Date of this Version
Hill, Michael R. 2000. “Loren Eiseley and Sociology at the University of Nebraska, 1926-1936: The Sociological Training of a Noted Anthropologist.” Sociological Origins 2 (Winter): 96-106.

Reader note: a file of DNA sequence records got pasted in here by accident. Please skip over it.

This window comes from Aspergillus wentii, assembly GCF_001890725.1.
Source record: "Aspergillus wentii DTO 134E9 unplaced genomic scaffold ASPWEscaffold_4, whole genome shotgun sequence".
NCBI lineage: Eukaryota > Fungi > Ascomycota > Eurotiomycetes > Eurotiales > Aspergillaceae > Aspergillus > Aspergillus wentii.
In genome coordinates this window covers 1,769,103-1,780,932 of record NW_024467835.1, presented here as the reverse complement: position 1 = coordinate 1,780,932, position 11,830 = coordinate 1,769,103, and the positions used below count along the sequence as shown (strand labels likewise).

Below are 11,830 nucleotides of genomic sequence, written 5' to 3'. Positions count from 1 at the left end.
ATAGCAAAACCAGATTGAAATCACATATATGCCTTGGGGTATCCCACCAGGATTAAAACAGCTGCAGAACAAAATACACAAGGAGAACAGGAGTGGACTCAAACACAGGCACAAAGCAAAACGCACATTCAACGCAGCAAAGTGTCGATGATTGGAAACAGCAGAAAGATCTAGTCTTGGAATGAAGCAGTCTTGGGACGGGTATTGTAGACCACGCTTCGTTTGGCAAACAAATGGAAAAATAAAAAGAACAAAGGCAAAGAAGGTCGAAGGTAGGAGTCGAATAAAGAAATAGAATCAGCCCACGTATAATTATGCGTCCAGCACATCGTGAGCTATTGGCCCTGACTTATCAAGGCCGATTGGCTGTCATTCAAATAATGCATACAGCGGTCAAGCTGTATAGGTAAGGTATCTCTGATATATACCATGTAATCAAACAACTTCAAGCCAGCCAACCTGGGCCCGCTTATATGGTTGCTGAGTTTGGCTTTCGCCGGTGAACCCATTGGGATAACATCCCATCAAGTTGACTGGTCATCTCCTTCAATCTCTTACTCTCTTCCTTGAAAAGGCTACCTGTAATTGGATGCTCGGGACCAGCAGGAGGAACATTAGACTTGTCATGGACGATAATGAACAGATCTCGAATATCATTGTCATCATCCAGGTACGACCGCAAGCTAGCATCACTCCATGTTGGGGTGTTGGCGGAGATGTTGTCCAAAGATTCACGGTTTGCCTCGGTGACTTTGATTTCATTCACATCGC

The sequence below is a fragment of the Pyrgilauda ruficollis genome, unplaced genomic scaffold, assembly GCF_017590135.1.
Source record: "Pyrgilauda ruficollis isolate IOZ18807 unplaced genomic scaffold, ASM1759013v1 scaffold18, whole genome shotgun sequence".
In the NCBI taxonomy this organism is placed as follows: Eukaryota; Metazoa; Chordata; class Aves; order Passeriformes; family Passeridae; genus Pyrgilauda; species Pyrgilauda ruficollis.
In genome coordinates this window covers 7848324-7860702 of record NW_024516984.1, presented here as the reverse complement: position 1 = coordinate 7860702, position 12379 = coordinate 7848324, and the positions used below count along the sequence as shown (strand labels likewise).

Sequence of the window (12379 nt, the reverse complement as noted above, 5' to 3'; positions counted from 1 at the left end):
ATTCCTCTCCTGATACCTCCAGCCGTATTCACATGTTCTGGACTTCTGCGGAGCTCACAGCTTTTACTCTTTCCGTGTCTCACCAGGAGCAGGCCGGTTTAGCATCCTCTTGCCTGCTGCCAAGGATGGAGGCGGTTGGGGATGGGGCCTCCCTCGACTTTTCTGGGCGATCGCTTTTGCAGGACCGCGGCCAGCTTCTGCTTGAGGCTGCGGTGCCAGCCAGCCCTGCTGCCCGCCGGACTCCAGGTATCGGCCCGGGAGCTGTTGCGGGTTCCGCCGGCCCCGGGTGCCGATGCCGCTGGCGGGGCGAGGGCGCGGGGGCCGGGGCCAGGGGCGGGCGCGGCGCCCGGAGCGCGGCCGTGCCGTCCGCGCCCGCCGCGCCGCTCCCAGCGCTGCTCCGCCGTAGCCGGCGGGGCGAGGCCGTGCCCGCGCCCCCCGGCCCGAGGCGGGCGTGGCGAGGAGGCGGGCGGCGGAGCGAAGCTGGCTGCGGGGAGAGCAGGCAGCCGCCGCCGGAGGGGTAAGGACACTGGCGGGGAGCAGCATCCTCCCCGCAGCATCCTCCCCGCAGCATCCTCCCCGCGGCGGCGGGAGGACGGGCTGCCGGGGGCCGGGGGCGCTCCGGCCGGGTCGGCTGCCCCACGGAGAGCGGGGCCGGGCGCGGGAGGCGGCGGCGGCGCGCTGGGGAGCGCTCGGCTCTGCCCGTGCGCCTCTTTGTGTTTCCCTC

LOREN COREY EISELEY [1907-1977] rose from modest beginnings to become one of the nation’s foremost essayists, naturalists, and anthropologists (Carlisle 1983; Christianson 1990; Carrithers 1991; Gerber 1983; Heidtmann 1991; Pitts 1995), and his work was built on a solid interdisciplinary foundation that included intensive undergraduate and graduate study in sociology at the University of Nebraska.1 Eiseley, the writer, is best known today for The Immense Journey (1957), The Firmament of Time (1960), and The Unexpected Universe (1969), his most popular books. As a mature scholar tenured at the University of Pennsylvania, Eiseley served as Provost; Professor and Chair of the Department of Anthropology; Professor and Chair of the Department of the History and Philosophy of Science; and Curator of the Early Man Museum. Unknown to most of Eiseley’s readers and students, however, these notable accomplishments were rooted professionally in his substantial sociological training, primarily at the University of Nebraska, as much as in his literary interests, archaeological studies, and anthropological schooling at Nebraska and Pennsylvania. Whatever else is claimed for Loren Eiseley, he was also a professionally-trained sociologist.